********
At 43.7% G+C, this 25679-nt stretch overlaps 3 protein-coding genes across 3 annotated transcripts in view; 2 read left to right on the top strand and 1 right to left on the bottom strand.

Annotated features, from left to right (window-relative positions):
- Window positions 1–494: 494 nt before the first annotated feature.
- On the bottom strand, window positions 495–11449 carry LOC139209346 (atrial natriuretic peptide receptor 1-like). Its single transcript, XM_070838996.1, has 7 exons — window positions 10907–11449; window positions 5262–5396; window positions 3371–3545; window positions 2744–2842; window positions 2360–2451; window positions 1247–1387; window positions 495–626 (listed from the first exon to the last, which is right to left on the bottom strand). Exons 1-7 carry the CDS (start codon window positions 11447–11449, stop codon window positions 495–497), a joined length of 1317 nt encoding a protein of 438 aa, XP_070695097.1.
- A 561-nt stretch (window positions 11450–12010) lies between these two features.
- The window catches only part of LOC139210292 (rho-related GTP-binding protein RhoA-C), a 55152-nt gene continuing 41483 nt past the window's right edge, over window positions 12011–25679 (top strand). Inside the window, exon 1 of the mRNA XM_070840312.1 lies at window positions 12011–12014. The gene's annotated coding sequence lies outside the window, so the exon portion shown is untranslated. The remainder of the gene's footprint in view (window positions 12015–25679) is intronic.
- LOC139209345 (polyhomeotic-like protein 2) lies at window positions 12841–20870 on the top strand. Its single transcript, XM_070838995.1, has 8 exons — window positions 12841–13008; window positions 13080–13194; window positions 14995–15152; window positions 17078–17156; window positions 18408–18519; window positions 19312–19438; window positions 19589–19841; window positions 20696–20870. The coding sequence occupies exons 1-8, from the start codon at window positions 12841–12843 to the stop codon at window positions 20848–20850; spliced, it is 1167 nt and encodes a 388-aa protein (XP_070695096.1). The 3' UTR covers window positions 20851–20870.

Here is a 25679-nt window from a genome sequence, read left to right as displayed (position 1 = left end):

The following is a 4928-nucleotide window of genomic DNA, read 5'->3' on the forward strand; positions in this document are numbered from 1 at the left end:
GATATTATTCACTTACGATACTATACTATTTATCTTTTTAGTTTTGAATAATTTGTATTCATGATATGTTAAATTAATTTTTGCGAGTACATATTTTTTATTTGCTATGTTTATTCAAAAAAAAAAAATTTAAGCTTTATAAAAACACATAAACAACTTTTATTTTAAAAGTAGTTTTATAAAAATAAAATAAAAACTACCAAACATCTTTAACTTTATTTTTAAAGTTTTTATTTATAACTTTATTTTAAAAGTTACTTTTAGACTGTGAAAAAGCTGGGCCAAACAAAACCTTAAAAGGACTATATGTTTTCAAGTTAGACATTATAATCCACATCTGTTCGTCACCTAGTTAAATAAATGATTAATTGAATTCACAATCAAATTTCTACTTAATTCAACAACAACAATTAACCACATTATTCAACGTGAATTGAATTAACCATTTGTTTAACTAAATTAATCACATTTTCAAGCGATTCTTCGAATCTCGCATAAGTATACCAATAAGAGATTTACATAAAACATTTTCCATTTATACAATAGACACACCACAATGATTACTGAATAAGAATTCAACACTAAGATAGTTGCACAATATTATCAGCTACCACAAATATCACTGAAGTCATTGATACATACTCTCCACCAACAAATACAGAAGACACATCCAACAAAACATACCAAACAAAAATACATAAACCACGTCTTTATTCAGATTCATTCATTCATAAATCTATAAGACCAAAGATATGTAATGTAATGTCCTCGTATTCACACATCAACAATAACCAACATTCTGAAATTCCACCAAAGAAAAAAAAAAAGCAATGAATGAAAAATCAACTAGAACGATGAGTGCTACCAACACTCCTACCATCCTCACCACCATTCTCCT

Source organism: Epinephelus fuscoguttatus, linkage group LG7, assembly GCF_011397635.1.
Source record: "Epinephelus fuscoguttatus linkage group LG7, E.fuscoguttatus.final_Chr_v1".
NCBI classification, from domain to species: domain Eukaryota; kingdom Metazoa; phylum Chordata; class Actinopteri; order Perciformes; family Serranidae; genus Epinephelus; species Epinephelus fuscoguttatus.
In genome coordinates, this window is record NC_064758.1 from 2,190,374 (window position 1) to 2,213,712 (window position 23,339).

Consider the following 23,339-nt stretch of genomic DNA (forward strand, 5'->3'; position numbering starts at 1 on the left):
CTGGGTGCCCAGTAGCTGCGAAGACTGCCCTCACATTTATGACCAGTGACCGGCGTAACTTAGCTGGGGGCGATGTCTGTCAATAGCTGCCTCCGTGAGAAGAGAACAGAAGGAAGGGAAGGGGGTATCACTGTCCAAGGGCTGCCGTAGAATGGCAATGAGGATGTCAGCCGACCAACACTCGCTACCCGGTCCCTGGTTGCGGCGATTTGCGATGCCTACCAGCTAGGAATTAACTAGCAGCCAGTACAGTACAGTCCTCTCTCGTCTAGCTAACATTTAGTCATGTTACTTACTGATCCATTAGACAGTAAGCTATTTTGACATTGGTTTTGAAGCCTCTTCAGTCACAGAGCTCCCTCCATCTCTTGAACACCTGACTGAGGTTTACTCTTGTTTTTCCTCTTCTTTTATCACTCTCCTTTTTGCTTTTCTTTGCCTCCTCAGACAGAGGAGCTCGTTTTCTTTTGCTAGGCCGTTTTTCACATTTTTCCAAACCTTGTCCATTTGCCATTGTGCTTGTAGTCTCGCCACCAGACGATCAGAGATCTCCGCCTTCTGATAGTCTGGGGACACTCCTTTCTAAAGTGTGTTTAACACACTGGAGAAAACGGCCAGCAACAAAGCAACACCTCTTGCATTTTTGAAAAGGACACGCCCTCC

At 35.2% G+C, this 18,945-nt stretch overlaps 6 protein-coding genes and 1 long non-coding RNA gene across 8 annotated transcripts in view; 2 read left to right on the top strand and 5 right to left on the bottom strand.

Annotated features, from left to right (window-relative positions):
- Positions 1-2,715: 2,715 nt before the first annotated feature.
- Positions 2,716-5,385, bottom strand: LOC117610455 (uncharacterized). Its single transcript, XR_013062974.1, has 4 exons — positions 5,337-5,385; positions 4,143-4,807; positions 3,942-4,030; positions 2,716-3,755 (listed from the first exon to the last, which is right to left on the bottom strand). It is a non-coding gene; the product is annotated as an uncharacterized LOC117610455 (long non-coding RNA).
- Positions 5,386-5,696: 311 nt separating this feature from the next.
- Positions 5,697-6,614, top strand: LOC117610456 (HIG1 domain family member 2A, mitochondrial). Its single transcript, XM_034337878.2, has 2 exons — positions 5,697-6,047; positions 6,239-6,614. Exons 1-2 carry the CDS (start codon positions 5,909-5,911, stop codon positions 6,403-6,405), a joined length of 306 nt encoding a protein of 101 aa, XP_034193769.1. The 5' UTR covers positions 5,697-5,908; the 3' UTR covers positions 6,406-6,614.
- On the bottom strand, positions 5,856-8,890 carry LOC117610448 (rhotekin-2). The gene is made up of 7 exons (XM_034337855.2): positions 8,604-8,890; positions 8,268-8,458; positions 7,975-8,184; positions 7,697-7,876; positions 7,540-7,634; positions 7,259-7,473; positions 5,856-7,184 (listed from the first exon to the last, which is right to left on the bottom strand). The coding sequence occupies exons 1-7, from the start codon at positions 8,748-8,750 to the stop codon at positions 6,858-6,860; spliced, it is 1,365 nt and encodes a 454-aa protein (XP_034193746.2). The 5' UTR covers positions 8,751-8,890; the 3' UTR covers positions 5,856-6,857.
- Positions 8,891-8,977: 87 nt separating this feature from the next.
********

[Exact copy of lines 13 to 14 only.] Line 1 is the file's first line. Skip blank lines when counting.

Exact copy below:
NCBI classification, from domain to species: domain Eukaryota; kingdom Metazoa; phylum Chordata; class Actinopteri; order Perciformes; family Serranidae; genus Epinephelus; species Epinephelus fuscoguttatus.
In genome coordinates, this window is record NC_064758.1 from 2,190,374 (window position 1) to 2,213,712 (window position 23,339).